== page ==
------------------------------------------------




 
Spring 2003 –
 
            I bought a 2 door New Yorker as a parts car.  It had been in an accident in the early 70s and the repairs were never finished.  I suspect they got the new quarter tacked on and realized that the car wasn’t quite square anymore and gave up. 



The convertible seemed to be idling rough, which turned out to be a couple of burnt exhaust valves (one cylinder had no compression) so replaced the heads with a set of freshly rebuilt 452s
 
Summer 2003 –
 
            Replaced pretty much the complete braking system including stainless lines.  This went well I took it down off the jackstands and it rolled into the street.   I had left it in neutral, and of course the brakes weren’t bled/adjusted enough to stop the car.  Then realized that in order to install the front lines, I’d removed the battery and tray, so couldn’t move the car until I put those back.  Fortunately it’s a very quiet residential street.  This is probably the dumbest stunt I’ve ever pulled with a car.
 

355
MEMBERS Project Cars in Progress / I need your opinion on Polaraco
« on: March 26, 2008, 07:10:47 PM »
Wasn't convinced till I saw the new wheels with whitewalls, that I like.



 
 
Question about your backspace issue-  Were there different versions of the road wheels, or was this a problem even back in the '70s?
 

356
MEMBERS Project Cars in Progress / Dr Rustbucket...
« on: March 25, 2008, 03:38:54 AM »

..or how I learned to stop worrying and love the convertible.
Since Spring seems to be trying to show up, and I might actually get some work done at some point, so I thought I'd lay out the backstory first.
 
------------------------------
 
This car was built in December of 1965 and sold to someone in Detroit.  (who buys a convertible in Michigan in Dec?!!)

 
The original owner passed away around 1980 and his son sold it to a man named Robert Dixon, also of Detroit.  In the mid 80’s he had a fair amount of work done.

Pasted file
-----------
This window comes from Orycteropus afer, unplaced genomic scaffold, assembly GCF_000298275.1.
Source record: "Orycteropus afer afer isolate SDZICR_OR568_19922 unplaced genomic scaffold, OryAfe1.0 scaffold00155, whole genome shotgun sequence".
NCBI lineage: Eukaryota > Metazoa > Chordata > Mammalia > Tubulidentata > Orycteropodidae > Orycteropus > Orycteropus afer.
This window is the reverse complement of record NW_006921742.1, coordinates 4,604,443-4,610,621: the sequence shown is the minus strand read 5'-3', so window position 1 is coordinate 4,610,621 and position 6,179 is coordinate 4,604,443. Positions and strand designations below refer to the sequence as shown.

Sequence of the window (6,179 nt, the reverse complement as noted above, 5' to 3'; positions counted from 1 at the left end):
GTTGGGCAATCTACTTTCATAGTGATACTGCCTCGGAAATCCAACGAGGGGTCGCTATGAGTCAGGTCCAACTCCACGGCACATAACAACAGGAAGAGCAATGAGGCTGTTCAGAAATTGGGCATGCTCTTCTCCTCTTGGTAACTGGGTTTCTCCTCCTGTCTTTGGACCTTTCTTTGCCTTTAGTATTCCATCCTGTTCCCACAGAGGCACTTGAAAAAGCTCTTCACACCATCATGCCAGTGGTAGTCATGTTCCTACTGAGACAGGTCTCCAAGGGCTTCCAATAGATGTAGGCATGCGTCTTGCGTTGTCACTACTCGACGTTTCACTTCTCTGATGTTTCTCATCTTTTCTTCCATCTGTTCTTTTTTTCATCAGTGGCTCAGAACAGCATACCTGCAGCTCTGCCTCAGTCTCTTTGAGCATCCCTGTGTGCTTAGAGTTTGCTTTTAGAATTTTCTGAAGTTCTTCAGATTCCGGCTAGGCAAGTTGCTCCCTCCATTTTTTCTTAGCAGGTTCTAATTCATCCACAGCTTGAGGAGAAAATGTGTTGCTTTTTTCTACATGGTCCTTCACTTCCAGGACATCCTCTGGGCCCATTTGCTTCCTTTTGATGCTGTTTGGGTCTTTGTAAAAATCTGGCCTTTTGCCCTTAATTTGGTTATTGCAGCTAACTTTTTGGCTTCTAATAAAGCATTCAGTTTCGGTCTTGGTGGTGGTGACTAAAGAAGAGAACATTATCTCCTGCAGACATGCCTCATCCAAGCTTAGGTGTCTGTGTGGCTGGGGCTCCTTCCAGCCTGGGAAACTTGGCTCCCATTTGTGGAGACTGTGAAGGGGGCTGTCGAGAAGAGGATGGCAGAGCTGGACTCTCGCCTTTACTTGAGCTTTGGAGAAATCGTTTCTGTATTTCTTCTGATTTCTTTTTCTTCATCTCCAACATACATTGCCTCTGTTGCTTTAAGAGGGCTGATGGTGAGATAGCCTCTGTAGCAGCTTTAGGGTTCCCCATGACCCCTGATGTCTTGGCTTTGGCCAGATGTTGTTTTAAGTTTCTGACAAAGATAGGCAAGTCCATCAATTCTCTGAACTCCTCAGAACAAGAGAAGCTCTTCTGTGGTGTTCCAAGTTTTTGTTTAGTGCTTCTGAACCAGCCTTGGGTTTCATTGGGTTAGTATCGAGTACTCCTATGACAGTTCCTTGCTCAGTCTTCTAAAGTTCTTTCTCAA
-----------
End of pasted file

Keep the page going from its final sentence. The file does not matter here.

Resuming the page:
Replaced the top, switching from black to white.
Had some rust repair done to the rear quarters and had the car repainted.
Had the engine rebuilt at around 100,000 miles.
 
In 2000 he sold it to a man in Jackson Mi.
 
In the summer of 2002 it was sold through an auto-auction in Parma (small town near Jackson)  and ended up at King Motors (a small repair shop that sells also sells a few cars) in Mason MI (where I live just outside Lansing) with 142,000 miles on it.

 
---------------------------------------------
 
Meanwhile, in the spring and early summer of 2002, my minivan was in the shop for a week getting the transmission rebuilt, and again for almost that long when the waterpump blew. The second time, I borrowed a co-workers beater truck.  A chevy pickup he bought from the neighbors for $100, and looking for a similar back-up car  seemed like a good idea.  After a couple of weeks keeping my eyes open, the best I’d seen was an ’83 Olds 98 2 door.  A pretty rare beast, but it had some issues, and the seller seemed a little flaky, so I passed.
 
So on a beautiful Saturday afternoon in July, I’m out running some errands, and I happen to so the car sitting out at King Motors and I stopped to take a look.  I wasn’t seriously interested, in fact, I wasn’t really sure exactly what it was (I knew it was some sort of Chrysler product from the 60’s but not much more)  What I was thinking was that it had been years since I’d driven an old car, and years since I’d been in a convertible, and that it would be a really, really nice day to take a test drive. ;)
 

 
It obviously had some issues, but he was only asking $1000.  This was about twice what I was looking to spend, but somewhere in the middle of my drive, I started trying to do the math in my head, to see if the budget could be stretched enough to make this work. 
So I told the dealer I needed to talk to my insurance guy, but that I would probably be back.
 
Monday morning,  still half convinced that I’d lost my mind,  I stopped at the insurance office, the bank, the dealers, back to the insurance office and then headed off to work before noon with my new convertible.



 
--------------------------------------------------------
 
After a few days exploration, I had pretty much determined what you get with a $1000 Convertible.
 
It started up, ran, drove, and stopped just fine.  Steering was reasonable, but a little bit of wandering had me assuming that it needed tie rods (turned out to just be the old bias-ply tires)
 
The dash looks pretty cool, the door panels and carpet are marginal, and the seats are pretty nasty.  A lot of splits in the vinyl along the stitching, and the much of the foam in the front buckets is gone (you could actually see all the way through to the floor in one spot of the drivers seat)
 


 

 

The top went up and down perfectly, but was pretty useless as an actual top.  It had a couple of pinholes over the front seat, large tears in the C-pillar areas, and the rear window was 90% gone.